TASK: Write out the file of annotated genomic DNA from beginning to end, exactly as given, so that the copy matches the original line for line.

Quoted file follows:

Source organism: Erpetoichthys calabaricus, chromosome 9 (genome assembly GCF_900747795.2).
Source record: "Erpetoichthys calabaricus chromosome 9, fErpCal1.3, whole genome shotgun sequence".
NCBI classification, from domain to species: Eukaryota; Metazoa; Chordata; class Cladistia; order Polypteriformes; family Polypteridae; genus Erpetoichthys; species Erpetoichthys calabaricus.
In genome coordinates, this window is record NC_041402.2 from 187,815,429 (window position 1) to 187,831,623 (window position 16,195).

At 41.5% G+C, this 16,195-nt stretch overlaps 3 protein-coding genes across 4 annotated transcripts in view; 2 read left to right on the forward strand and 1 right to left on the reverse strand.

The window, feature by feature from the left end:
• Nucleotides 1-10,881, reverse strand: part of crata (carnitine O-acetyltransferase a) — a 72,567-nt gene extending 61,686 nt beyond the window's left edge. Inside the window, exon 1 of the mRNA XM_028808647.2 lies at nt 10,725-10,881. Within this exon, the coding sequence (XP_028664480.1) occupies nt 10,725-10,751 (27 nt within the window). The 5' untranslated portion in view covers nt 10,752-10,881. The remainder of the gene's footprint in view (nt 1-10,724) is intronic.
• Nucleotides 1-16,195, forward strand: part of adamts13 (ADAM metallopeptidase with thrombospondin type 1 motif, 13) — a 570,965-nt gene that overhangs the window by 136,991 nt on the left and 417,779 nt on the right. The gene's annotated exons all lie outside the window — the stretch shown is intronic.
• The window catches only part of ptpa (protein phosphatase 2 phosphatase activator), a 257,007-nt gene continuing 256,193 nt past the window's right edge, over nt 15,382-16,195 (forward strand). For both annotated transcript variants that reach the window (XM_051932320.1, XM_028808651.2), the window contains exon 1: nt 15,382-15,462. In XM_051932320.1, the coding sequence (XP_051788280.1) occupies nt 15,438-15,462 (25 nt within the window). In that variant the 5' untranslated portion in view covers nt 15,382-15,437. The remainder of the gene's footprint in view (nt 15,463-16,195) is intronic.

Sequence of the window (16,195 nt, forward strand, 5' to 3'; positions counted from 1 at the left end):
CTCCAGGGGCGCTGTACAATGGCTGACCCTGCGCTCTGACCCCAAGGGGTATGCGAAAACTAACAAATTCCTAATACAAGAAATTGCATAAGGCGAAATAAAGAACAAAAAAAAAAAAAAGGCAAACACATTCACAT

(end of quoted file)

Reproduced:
Source organism: Erpetoichthys calabaricus, chromosome 9 (genome assembly GCF_900747795.2).
Source record: "Erpetoichthys calabaricus chromosome 9, fErpCal1.3, whole genome shotgun sequence".
NCBI classification, from domain to species: Eukaryota; Metazoa; Chordata; class Cladistia; order Polypteriformes; family Polypteridae; genus Erpetoichthys; species Erpetoichthys calabaricus.
In genome coordinates, this window is record NC_041402.2 from 187,815,429 (window position 1) to 187,831,623 (window position 16,195).

At 41.5% G+C, this 16,195-nt stretch overlaps 3 protein-coding genes across 4 annotated transcripts in view; 2 read left to right on the forward strand and 1 right to left on the reverse strand.

The window, feature by feature from the left end:
• Nucleotides 1-10,881, reverse strand: part of crata (carnitine O-acetyltransferase a) — a 72,567-nt gene extending 61,686 nt beyond the window's left edge. Inside the window, exon 1 of the mRNA XM_028808647.2 lies at nt 10,725-10,881. Within this exon, the coding sequence (XP_028664480.1) occupies nt 10,725-10,751 (27 nt within the window). The 5' untranslated portion in view covers nt 10,752-10,881. The remainder of the gene's footprint in view (nt 1-10,724) is intronic.
• Nucleotides 1-16,195, forward strand: part of adamts13 (ADAM metallopeptidase with thrombospondin type 1 motif, 13) — a 570,965-nt gene that overhangs the window by 136,991 nt on the left and 417,779 nt on the right. The gene's annotated exons all lie outside the window — the stretch shown is intronic.
• The window catches only part of ptpa (protein phosphatase 2 phosphatase activator), a 257,007-nt gene continuing 256,193 nt past the window's right edge, over nt 15,382-16,195 (forward strand). For both annotated transcript variants that reach the window (XM_051932320.1, XM_028808651.2), the window contains exon 1: nt 15,382-15,462. In XM_051932320.1, the coding sequence (XP_051788280.1) occupies nt 15,438-15,462 (25 nt within the window). In that variant the 5' untranslated portion in view covers nt 15,382-15,437. The remainder of the gene's footprint in view (nt 15,463-16,195) is intronic.

Sequence of the window (16,195 nt, forward strand, 5' to 3'; positions counted from 1 at the left end):
CTCCAGGGGCGCTGTACAATGGCTGACCCTGCGCTCTGACCCCAAGGGGTATGCGAAAACTAACAAATTCCTAATACAAGAAATTGCATAAGGCGAAATAAAGAACAAAAAAAAAAAAAAGGCAAACACATTCACAT